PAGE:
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A Metropolitan Planning Council analysis of recently released Chicago Public Schools enrollment data shows that the number of Latino students has declined for the fourth year in a row. Latinos are the largest racial or ethnic group within CPS, accounting for nearly 47 percent of the district’s roughly 371,400 students, according to a CPS enrollment count taken last month.
Latino enrollment dropped from about 177,500 last fall to roughly 173,800 in October, a 2 percent decline, according to the CPS data. In the past 20 years, Latino enrollment has never before declined four years in a row. In fact, prior to 2014, Latino enrollment declined only once dating back to 1999. On top of that, this year’s decline is more than the three previous years combined. It’s also the second deepest single-year decline of Latino students since 1999.
Overall, CPS enrollment is down by about 10,000 students from last year.
In its effort to promote strong regional planning and address some of the region’s toughest issues, MPC tracks a range of indicators that are vital to the region’s social and economic health. Strong public education systems are key to any metropolitan region to attract investment, maintain a strong economy, produce a talented workforce and promote equitable outcomes for its citizens.
The trend of declining Latino enrollment is a troubling one for CPS not only because Latinos are the district’s largest demographic but also because steady growth in Latino students has helped offset the system's continuous loss of black students. Black enrollment within CPS has fallen each year since at least 1998, the earliest year for which enrollment data are available on the district’s website.
With both Latino and black enrollment falling during the last four years, overall CPS enrollment has fallen more the last four years than it has during any four-year stretch in the past 20 years, according to MPC’s analysis. Since 2013, CPS enrollment has fallen by nearly 30,000 students, from about 400,500 to about 371,400—a 7 percent drop.
The district’s enrollment has declined in each of the last six years. And CPS hasn’t witnessed back-to-back years of enrollment growth since 2002.
The exact reasons why Latino enrollment is down aren’t entirely clear.
It doesn’t appear that Latino families are choosing other education options in the city. An MPC analysis of private school enrollment figures collected by the Illinois State Board of Education shows that Latino enrollment is down overall in more than 200 private schools registered with ISBE that are located in Chicago. According to MPC’s analysis, Latino enrollment fell by almost 20 percent at those private schools in Chicago between 2013 and 2016, the most recent year for which ISBE posted the data.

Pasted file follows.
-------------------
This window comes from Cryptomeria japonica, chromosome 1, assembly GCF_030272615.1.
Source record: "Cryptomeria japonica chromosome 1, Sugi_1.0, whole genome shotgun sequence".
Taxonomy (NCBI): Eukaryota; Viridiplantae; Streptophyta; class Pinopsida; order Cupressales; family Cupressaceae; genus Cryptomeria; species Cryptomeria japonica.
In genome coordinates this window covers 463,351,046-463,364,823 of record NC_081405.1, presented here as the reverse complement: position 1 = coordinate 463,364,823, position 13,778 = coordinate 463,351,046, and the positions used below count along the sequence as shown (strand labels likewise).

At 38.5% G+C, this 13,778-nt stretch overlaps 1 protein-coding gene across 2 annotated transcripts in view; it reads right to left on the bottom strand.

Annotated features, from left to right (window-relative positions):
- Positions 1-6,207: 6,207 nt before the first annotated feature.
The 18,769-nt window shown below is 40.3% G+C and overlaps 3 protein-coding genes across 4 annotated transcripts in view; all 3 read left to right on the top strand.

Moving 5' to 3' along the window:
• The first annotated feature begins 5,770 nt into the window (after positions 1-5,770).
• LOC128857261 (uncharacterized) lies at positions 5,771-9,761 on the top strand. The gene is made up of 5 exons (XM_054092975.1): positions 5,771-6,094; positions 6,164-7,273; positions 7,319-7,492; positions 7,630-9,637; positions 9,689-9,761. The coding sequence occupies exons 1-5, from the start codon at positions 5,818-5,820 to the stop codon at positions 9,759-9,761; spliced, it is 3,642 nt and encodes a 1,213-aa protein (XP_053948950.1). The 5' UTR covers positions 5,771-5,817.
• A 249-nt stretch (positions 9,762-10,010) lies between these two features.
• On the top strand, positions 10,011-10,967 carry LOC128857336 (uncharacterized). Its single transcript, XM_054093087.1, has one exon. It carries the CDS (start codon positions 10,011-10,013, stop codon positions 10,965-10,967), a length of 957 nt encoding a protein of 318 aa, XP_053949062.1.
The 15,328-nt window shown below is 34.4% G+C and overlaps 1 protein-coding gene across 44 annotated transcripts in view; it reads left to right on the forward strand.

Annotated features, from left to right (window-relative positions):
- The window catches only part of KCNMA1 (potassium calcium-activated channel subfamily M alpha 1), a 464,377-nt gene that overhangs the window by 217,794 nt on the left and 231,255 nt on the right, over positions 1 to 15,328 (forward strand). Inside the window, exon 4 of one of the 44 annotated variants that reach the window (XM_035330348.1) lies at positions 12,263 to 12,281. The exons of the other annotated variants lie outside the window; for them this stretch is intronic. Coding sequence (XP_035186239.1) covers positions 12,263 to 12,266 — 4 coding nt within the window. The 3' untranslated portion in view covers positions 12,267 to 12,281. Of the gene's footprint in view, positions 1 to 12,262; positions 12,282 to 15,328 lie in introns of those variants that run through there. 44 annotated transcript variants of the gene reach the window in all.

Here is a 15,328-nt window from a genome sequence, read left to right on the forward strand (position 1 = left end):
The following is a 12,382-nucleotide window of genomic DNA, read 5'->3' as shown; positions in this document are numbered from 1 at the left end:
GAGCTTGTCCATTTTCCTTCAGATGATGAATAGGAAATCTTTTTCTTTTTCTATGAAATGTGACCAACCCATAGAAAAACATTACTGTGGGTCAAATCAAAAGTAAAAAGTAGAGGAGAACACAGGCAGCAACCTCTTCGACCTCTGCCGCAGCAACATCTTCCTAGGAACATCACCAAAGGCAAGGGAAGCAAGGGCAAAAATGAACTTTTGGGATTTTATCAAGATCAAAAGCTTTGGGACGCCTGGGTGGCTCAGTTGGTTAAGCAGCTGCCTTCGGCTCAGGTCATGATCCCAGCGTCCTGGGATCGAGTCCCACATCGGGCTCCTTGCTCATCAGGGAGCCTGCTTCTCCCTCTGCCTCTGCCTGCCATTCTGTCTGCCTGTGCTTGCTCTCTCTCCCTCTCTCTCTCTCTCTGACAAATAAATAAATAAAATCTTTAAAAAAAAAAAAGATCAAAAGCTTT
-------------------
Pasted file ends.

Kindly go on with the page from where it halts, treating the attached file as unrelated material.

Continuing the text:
However, Latino enrollment is up slightly at private schools located in suburban Cook County. MPC’s analysis shows that Latino enrollment, collectively, increased by nearly 6 percent at more than 180 private schools registered with ISBE that are located in suburban Cook County. Still, that growth—about 320 students in actual numbers—wouldn’t account for the decline of roughly 3,700 Latino students in CPS between 2013 and 2016.
A likelier explanation is a dip in the school-age Latino population in Chicago since 2013, according to MPC’s analysis of annual population counts by the U.S. Census Bureau.
The Latino population, as a whole, grew in Chicago by nearly 3 percent from 2013 to 2016, the most recent year available. But, collectively, the estimated population of Latinos between the ages of 5 years and 17 years, a rough proxy for the Latino school-age population, fell in Chicago during that span from about 178,600 to about 171,100—a loss of about 7,500 or 4 percent.
The heaviest losses of Latino students over the past year were found in the southwest side communities of West Elsdon and South Lawndale.
It’s likely that the loss of nearly 1,100 Latino students in West Elsdon is due to the opening of a new middle school in the neighboring West Lawn community, where Latino enrollment increased by roughly the same amount. CPS opened Richardson Middle School this year in West Lawn to handle overcrowding at the Peck and Pasteur elementary schools in West Elsdon.
In South Lawndale, where Latino enrollment fell collectively by more than 700, there were declines of Latino students at 24 of 27 schools. However, just four of the schools suffered losses greater than 10 percent. Similarly, in other communities witnessing declining Latino numbers, the losses were less than 300 students, typically representing single-percentage-point declines.
Additionally, Latino enrollment in more than 120 charter schools, collectively, increased by about 250 students or 1 percent, while the Latino students in district-run schools declined by nearly 4,000 students or about 2.6 percent. The vast majority of Latino students, about 85 percent, attend district-run schools.